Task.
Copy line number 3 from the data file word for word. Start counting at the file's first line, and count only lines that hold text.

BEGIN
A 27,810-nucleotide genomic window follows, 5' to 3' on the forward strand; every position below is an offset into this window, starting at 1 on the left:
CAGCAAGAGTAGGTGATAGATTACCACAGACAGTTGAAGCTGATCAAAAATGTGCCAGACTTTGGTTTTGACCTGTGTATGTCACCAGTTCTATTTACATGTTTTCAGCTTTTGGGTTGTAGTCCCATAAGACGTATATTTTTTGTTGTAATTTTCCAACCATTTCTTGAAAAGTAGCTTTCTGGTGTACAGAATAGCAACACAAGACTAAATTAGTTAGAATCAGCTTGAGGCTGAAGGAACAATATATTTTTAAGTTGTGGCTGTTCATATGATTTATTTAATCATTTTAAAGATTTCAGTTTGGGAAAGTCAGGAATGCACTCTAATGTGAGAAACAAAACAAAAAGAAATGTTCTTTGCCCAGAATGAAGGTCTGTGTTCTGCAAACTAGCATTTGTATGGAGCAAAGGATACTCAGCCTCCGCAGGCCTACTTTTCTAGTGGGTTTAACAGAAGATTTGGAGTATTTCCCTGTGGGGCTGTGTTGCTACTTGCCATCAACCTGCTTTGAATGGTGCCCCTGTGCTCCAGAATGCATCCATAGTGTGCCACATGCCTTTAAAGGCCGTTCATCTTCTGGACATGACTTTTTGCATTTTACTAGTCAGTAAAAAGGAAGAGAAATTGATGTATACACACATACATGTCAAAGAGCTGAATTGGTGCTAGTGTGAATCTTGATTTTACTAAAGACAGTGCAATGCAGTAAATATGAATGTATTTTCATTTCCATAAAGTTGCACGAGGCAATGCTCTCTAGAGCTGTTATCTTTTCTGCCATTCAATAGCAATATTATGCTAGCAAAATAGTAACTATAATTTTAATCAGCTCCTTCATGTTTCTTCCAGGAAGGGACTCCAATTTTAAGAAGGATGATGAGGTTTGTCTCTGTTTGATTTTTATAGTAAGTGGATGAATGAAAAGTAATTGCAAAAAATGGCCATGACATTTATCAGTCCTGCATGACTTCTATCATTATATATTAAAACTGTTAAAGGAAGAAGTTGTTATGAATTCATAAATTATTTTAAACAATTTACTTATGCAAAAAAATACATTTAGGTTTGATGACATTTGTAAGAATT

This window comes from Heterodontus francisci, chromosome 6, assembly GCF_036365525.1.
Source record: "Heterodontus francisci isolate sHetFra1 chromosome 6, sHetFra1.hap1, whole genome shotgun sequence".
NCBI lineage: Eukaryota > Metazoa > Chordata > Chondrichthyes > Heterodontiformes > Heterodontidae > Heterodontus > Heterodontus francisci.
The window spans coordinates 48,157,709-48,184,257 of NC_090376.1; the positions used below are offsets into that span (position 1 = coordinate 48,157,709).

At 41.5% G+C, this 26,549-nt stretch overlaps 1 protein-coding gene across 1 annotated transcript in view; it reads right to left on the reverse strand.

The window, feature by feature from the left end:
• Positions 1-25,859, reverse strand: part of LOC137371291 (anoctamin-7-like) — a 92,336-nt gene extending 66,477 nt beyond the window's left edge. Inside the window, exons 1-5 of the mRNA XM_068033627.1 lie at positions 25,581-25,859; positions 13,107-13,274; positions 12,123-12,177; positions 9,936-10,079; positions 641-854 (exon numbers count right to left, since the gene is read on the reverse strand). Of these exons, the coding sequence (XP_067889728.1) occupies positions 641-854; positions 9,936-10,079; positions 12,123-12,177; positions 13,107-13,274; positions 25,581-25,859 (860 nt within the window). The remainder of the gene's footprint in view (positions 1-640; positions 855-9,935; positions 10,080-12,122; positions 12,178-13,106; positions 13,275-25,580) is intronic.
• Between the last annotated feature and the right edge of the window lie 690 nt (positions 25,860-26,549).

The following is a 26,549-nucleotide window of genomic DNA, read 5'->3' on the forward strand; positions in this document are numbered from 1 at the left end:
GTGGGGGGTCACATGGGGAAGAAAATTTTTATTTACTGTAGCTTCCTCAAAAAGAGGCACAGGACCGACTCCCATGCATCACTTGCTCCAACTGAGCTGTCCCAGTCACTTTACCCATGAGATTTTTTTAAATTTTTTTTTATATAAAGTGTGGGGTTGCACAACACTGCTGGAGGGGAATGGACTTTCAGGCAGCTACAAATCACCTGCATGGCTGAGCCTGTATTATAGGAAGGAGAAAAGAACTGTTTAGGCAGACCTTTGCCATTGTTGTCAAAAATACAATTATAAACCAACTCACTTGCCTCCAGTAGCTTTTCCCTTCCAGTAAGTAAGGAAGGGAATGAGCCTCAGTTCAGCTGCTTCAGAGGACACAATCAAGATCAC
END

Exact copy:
This window comes from Heterodontus francisci, chromosome 6, assembly GCF_036365525.1.